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Defector's story

Separated Families Are Frustrated

Moon Sung Hwee, from Jagang in 2006  |  2008-01-16 19:41
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Mr. Kim (68 years old) and Mr. Seo (46 years old), residents of a city in South Pyongan Province, made the dangerous trek to a border town, hoping to contact their South Korean relatives. They had met their relatives once before during a Red Cross-organized reunion.

Mr. Kim, who went to North Korea right after the Korean War, wanted to meet his brothers living in South Korea and to tell them about his actual living conditions and his life before he dies.

Mr. Kim risked his life for this opportunity. He knew the National Security Agency was watching. He was afraid.

A while ago, Mr. Kim came into contact with Mr. Shim, a resident of Yangcheon-gu, Seoul and enlisted his help in tracking down his family. Mr. Shim, in turn, turned to the DailyNK for assistance.

Through a telephone conversation with Mr. Shim, Kim explained his situation: “I met my elder brother at an event for separated families, but I was not able to mention even a single word about my situation at all because the National Security agents were watching.”

“We had to take lectures before the event. I had to undergo training about how to respond to my South Korean family members,” said Kim. The training session took place at the Moranbong Hotel in Pyongyang and lasted for a month.

In Mr. Seo’s case, he arrived at a border city to help his father locate his uncle in South Korea. Mr. Seo’s father has also met his brothers living in South Korea through the reunions.

Mr. Seo and his father wanted to ask their relatives to help alleviate the economic hardships of North Korean life. Mr. Seo also reports being unable to speak freely at the reunions due to the presence of National Security agents.

So, Mr. Seo also called on Mr. Shim.

“My family is on a ‘march of tribulation,’ because our crops failed during the last flood and there is no food distribution,” lamented Seo. Seo heard that his uncle in South Korea was well off, so he desperately wanted to ask for economic assistance.

Mr. Shim then approached the Korean Red Cross.

However, Mr. Shim soon learned that the most difficult part would be getting the South Korean families to go along with the plan.

Mr. Kim’s South Korean family refused to even talk with Mr. Shim because they were doubtful about the authenticity of Mr. Shim's claim.

When Mr. Kim and his wife in North Korea heard that his family didn’t want to talk with Mr. Shim, Mr. Kim begged, saying: “I really want to have a heart-to-heart talk with my South Korean family, just once, before I die. Please allow me to call my brother.”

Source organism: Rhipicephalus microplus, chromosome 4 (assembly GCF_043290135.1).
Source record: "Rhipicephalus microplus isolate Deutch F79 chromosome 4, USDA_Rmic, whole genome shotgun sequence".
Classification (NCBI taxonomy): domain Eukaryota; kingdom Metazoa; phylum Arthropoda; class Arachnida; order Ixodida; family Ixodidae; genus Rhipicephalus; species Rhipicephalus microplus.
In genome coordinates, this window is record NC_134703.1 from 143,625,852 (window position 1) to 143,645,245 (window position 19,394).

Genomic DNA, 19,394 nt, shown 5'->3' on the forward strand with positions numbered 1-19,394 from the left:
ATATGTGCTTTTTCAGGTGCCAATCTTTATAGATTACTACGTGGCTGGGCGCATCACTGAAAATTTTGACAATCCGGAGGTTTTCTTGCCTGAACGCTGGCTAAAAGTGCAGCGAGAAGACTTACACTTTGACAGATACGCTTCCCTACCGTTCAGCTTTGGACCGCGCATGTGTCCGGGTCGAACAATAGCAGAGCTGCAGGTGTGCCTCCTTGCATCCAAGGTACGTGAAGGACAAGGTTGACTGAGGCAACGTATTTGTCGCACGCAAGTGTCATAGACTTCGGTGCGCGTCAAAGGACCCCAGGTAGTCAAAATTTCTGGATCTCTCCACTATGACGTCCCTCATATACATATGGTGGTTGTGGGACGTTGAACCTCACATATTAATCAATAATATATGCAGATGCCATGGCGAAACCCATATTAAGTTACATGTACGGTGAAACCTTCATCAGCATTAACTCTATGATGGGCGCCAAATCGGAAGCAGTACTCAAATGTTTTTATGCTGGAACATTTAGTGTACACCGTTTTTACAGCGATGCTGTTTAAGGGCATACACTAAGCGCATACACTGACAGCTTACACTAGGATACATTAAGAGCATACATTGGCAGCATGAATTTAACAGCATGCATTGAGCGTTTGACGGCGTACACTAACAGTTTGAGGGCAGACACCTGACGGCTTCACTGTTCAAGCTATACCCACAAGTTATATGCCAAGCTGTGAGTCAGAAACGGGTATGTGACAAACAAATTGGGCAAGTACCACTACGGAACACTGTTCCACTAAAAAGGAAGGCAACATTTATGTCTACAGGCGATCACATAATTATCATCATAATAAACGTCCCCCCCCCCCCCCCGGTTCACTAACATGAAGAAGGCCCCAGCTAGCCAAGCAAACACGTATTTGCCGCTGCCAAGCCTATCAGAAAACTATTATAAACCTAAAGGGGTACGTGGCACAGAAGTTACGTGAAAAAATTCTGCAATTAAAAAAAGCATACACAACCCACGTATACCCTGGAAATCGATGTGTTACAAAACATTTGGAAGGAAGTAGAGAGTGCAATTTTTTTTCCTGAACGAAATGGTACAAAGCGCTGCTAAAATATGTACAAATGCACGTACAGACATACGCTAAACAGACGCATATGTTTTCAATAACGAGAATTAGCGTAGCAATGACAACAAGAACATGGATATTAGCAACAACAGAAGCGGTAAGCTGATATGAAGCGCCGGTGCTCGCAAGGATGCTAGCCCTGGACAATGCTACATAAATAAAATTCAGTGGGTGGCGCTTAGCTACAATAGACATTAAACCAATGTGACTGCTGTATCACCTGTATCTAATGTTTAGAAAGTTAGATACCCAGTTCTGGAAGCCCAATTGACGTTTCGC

Mr. Shim contacted Mr. Kim’s family again and pleaded with them to make the call, but again his family in South Korea rejected the idea.

Mr. Kim’s wife fainted when she heard the news.

Mr. Seo’s story had the same ending.

Seo Sun Ae (pseudonym), Mr. Seo’s father’s younger sister, said doubtfully, “I already met my brother at an event for separated families and we can meet again through official channels. I don’t understand why I should meet my brother with the help of a dubious unofficial broker.”

Although Mr. Shim went to great lengths to explain the North Korean situation to Seo Sun Ae, she still remained unwilling.

Other family members of Mr. Seo in South Korea stated, “We’ve heard from him (Mr. Seo’s father) that his family is living very well in North Korea. That’s what they said at the reunion.”

“If my relatives are facing difficulties in North Korea, we would be willing to help them. But, they never said anything about economic hardships. They were so proud of succeeding in life and living very well,” said another relative.

Messrs. Kim and Seo had been secretly living in an acquaintance’s house near the border for around 2 weeks last December hoping for the chance to talk to their South Korean families. Alas, they were forced to go back to their hometown feeling frustrated.

In their last conversation with Mr. Shim, he said that Mr. Kim, upon hearing the news, wept and wished only to send his best regards to his family.

Mr. Seo’s South Korean family told the broker to tell Mr. Seo: “We will meet again at an official family reunion. Wait for it.”

As Mr. Seo heard the message, he mumbled “We won’t need to meet at the reunion. It’s useless.”
 
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2014.07.18
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